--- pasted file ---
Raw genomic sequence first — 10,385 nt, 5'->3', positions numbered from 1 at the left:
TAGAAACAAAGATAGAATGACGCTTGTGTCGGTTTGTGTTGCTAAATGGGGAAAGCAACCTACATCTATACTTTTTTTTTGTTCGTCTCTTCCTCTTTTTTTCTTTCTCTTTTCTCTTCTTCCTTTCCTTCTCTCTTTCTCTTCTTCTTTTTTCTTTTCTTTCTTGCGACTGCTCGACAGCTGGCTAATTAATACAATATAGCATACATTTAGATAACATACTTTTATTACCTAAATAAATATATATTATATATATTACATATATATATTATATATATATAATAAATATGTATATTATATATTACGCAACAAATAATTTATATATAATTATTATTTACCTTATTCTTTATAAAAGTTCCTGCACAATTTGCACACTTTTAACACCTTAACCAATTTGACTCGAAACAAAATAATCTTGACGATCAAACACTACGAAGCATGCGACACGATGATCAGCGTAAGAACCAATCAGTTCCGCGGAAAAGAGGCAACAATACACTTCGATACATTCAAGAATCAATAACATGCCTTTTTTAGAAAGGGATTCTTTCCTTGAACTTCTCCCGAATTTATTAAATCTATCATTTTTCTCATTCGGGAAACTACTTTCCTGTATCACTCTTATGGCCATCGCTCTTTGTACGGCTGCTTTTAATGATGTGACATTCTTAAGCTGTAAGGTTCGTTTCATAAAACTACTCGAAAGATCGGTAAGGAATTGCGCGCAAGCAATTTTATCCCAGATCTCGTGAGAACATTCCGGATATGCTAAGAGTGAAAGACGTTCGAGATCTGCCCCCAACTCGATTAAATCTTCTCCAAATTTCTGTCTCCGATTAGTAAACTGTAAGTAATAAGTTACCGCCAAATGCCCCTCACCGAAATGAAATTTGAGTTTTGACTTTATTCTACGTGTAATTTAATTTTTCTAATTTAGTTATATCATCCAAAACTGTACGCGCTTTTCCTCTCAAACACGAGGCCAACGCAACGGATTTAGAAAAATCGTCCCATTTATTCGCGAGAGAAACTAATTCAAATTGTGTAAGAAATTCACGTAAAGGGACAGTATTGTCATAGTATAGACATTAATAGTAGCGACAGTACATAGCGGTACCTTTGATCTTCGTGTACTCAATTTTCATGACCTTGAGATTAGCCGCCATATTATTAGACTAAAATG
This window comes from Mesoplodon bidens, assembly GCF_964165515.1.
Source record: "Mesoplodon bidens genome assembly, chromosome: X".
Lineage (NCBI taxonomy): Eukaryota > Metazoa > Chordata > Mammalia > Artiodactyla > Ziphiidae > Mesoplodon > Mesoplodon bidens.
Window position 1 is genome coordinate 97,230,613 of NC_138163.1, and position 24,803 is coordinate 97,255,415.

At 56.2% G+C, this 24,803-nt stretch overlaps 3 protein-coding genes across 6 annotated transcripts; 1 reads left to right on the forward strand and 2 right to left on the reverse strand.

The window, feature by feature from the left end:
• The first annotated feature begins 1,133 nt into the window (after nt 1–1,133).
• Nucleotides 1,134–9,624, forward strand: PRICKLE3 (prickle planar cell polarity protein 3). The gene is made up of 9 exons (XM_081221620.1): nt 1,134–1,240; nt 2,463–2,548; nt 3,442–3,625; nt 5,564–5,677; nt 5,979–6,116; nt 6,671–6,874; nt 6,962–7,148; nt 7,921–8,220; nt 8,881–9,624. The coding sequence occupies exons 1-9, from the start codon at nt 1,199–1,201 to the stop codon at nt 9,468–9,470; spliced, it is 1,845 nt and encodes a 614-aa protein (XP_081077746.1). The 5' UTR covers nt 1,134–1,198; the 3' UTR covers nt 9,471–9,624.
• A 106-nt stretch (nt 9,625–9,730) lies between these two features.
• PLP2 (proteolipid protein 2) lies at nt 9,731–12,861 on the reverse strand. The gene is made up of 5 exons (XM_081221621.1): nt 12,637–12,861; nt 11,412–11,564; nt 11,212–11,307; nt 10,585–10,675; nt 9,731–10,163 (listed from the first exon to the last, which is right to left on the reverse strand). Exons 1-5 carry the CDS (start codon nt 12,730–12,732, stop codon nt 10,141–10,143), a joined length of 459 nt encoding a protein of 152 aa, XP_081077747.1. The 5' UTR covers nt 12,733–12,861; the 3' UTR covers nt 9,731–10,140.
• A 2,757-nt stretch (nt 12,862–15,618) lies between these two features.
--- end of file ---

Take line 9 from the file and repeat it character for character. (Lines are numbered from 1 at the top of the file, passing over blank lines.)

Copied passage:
• The first annotated feature begins 1,133 nt into the window (after nt 1–1,133).